At the beginning of each summer, mayfly larvae emerge from bodies of water and shed their skin to become full-fledged mayflies, similar to how caterpillars become butterflies. Then, all at once, a swarm of these insects fly away together to reproduce, acting as an important component in the food chain for birds.
Researchers at the University of Notre Dame, University of Oklahoma and Virginia Tech applied radar technology, the same used for meteorology, to quantify the number of mayflies that emerged annually from two different bodies of water: the Upper Mississippi River and the Western Lake Erie Basin. Their goal was to characterize the size of these swarms using the same technique a meteorologist would use to quantify the amount of precipitation that may fall from a cloud.
Pulling radar data from the two locations over a span of eight years, the research team estimated that up to 88 billion mayflies can swarm from each location annually.
“Approximately 88 billion mayflies equate to about 12 trillion calories in the food web, feeding about 54 million baby birds. Therefore, we can assume these insects have a nearly instant impact on the birds that survive off of them when they descend upon their respective shorelines,” said Phillip Stepanian, assistant research professor of civil and environmental engineering and earth sciences, lead author, and affiliated member of Notre Dame’s Environmental Change Initiative (ND-ECI).
Although the initial study was only intended to quantify mayfly swarms, researchers found more than a 50 percent decrease in population from 2012 to 2019 in these two Midwestern water bodies. Study co-author Jennifer Tank, the Ludmilla F., Stephen J. and Robert T. Galla Professor of Biological Sciences and director of ND-ECI, shared that the next steps are to investigate whether declines like this are widespread, and what may be causing such reductions in the mass emergence of this species of mayfly.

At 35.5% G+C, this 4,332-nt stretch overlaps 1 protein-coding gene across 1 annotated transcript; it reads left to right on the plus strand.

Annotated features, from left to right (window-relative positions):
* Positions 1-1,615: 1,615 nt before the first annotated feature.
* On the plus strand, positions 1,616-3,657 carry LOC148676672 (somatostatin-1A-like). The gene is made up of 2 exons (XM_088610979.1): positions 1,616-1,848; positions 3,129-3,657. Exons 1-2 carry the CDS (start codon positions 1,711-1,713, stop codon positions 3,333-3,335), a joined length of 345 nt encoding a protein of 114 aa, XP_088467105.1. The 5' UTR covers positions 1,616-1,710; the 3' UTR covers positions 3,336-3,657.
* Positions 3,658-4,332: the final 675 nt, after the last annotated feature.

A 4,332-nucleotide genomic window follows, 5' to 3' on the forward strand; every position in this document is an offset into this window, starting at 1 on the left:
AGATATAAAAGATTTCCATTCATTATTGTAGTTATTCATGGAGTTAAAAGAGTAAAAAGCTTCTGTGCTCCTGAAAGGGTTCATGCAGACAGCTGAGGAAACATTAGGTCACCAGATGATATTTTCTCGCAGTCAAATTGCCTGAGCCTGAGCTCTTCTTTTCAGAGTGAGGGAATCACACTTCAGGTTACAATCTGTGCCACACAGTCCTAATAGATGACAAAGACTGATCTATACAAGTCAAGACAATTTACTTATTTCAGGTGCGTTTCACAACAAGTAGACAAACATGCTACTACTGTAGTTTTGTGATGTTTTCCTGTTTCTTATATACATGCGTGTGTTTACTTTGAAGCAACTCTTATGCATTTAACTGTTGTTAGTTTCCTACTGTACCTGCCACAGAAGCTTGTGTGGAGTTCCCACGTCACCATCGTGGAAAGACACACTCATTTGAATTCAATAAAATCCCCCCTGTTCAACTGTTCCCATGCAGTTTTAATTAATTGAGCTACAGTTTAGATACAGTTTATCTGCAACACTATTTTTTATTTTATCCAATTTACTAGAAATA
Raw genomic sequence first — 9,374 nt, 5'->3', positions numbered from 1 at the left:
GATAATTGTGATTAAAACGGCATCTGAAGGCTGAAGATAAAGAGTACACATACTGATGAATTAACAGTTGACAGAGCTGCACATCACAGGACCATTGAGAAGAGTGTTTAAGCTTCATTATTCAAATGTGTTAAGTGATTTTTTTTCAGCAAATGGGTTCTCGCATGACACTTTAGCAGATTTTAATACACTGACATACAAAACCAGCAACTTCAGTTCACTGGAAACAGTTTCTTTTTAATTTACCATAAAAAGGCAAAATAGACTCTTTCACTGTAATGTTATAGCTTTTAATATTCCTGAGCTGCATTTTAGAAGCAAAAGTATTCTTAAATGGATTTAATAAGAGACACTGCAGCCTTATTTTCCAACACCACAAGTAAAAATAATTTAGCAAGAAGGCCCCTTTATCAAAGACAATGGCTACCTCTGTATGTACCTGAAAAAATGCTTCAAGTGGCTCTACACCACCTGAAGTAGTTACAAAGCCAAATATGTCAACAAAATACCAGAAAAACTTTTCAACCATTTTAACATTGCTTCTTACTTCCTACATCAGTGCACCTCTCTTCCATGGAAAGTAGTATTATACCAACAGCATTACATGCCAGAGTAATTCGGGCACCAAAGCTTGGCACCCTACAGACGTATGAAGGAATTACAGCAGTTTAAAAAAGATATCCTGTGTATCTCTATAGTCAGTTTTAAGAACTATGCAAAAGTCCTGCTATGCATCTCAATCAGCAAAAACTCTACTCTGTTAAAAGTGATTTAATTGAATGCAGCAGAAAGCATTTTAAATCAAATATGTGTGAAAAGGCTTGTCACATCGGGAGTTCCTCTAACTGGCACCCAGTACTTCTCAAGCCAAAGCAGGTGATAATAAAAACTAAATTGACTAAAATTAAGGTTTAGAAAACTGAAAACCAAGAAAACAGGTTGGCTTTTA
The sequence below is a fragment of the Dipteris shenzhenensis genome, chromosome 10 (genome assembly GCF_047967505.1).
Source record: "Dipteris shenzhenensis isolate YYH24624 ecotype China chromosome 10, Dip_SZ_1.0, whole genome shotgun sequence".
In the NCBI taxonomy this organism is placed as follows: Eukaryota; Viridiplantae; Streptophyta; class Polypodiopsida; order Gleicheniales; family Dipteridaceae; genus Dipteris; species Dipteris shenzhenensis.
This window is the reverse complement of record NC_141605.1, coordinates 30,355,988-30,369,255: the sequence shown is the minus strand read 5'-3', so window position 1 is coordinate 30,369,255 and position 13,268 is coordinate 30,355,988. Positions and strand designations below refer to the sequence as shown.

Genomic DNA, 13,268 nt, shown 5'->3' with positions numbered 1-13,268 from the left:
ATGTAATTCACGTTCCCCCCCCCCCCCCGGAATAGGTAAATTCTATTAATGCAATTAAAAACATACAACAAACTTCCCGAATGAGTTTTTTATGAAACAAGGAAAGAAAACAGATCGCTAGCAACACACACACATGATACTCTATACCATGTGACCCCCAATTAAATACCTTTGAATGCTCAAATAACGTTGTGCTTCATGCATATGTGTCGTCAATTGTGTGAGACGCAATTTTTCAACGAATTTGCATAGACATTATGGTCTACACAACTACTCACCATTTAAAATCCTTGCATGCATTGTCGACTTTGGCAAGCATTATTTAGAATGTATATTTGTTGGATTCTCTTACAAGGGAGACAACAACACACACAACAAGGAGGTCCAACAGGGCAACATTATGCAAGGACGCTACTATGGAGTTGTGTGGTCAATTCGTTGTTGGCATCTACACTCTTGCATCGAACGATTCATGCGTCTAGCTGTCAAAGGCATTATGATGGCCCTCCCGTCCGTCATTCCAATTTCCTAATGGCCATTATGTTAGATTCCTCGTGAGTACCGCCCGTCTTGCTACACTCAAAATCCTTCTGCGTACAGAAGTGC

“Other studies have suggested that declines in water quality caused by nutrient and sediment runoff, as well as warmer temperatures, may be impacting mayfly survival,” said Tank. “These mayflies may be our 'canary in the coal mine' in that they’re sending us a message about how tightly land and water are linked regarding the impact of multiple stressors.”
Study co-authors in addition to Stepanian and Tank are Sally A. Entrekin, associate professor of entomology at Virginia Tech; Jeffrey Kelly, professor of biology and director of the Plains Institute at the University of Oklahoma; Djordje Mirkovic, research scientist at the National Oceanic and Atmospheric Administration; and Charlotte E. Wainwright, postdoctoral research associate of civil and environmental engineering and earth sciences at Notre Dame. The study was funded by the National Science Foundation.
To read the full study, visit https://www.pnas.org/content/early/2020/01/15/1913598117.
Originally published by research.nd.edu on Jan. 29.at